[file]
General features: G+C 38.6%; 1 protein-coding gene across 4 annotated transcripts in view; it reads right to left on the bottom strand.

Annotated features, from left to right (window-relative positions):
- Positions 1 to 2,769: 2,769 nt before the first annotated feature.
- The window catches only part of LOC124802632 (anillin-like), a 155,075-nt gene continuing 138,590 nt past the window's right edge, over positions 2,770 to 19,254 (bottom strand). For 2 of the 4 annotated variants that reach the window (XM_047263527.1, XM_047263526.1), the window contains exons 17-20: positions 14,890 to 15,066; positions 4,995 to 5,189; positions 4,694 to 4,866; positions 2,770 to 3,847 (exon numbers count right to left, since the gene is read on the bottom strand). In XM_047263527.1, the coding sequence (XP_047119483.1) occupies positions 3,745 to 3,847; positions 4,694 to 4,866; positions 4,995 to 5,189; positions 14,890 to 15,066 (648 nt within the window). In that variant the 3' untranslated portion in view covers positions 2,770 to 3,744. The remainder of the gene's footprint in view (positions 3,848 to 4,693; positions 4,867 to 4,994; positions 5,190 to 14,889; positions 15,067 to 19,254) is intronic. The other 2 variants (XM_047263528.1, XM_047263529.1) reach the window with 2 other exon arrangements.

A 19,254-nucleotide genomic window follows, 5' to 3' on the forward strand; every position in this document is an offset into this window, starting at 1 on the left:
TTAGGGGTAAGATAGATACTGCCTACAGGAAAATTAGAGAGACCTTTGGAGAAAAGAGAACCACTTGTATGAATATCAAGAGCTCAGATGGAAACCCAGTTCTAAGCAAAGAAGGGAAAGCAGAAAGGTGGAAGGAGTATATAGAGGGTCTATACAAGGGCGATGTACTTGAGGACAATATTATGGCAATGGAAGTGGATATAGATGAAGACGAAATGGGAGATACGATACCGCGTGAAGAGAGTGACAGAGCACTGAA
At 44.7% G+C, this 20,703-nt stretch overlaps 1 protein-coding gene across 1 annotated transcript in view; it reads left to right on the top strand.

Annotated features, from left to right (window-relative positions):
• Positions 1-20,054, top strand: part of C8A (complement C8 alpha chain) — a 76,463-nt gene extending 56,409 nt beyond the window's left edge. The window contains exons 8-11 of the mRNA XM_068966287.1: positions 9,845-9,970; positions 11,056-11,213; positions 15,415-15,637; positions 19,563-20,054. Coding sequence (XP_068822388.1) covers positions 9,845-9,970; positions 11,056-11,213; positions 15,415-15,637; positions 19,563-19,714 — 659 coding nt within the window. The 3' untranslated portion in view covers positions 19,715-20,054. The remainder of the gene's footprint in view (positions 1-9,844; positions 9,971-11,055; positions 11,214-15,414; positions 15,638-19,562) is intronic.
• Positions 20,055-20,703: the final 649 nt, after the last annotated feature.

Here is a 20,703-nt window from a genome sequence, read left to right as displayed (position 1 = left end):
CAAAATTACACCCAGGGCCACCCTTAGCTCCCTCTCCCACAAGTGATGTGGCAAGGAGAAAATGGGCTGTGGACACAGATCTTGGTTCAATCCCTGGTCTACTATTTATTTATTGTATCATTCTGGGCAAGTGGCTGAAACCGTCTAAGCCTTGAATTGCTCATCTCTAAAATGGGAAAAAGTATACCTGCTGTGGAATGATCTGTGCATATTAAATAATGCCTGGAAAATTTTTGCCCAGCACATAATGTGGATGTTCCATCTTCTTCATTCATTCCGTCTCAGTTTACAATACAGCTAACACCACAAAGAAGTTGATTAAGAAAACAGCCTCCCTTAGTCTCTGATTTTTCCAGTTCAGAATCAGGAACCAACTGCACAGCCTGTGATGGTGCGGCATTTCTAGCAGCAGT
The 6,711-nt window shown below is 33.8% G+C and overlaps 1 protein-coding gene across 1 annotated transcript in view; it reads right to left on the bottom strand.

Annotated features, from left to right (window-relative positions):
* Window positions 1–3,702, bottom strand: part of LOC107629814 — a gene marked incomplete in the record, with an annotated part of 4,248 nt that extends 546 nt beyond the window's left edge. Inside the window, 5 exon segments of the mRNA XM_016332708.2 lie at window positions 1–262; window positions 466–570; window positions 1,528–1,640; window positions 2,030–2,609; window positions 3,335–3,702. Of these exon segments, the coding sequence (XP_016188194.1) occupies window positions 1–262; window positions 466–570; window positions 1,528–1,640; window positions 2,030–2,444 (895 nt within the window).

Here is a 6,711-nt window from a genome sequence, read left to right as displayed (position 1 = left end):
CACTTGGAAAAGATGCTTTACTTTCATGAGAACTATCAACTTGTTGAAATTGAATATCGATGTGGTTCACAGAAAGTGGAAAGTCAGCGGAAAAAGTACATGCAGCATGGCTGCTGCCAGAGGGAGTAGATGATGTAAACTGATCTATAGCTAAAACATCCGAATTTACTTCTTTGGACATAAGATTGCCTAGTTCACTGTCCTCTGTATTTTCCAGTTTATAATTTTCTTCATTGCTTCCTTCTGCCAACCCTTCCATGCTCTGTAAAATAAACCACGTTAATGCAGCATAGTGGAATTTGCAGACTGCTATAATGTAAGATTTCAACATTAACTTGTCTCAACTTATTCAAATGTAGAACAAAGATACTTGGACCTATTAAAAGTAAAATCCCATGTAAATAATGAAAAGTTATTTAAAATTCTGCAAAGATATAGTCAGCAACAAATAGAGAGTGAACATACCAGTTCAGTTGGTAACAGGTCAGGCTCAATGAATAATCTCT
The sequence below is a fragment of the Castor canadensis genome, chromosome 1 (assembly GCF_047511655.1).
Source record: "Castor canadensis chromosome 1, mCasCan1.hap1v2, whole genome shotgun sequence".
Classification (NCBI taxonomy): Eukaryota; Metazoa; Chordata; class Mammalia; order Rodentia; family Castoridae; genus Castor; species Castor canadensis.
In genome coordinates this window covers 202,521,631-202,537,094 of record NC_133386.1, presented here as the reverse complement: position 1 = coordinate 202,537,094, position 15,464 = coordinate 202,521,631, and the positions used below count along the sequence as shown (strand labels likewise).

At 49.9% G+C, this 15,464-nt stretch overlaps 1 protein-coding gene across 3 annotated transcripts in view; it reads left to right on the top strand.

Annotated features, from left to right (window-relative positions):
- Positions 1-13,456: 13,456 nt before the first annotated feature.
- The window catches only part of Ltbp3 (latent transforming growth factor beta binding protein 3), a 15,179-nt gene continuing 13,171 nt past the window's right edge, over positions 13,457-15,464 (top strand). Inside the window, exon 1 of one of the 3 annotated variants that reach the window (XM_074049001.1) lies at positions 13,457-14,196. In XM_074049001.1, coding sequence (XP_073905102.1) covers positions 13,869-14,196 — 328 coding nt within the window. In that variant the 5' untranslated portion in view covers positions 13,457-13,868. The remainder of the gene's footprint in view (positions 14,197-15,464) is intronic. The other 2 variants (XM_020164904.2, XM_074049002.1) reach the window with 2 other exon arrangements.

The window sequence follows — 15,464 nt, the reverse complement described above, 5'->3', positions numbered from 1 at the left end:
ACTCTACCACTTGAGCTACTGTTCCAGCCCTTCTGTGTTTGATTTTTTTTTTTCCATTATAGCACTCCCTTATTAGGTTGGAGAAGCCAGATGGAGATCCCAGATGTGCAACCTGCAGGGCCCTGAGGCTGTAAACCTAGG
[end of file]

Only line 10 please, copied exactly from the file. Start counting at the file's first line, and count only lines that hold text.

• Positions 20,055-20,703: the final 649 nt, after the last annotated feature.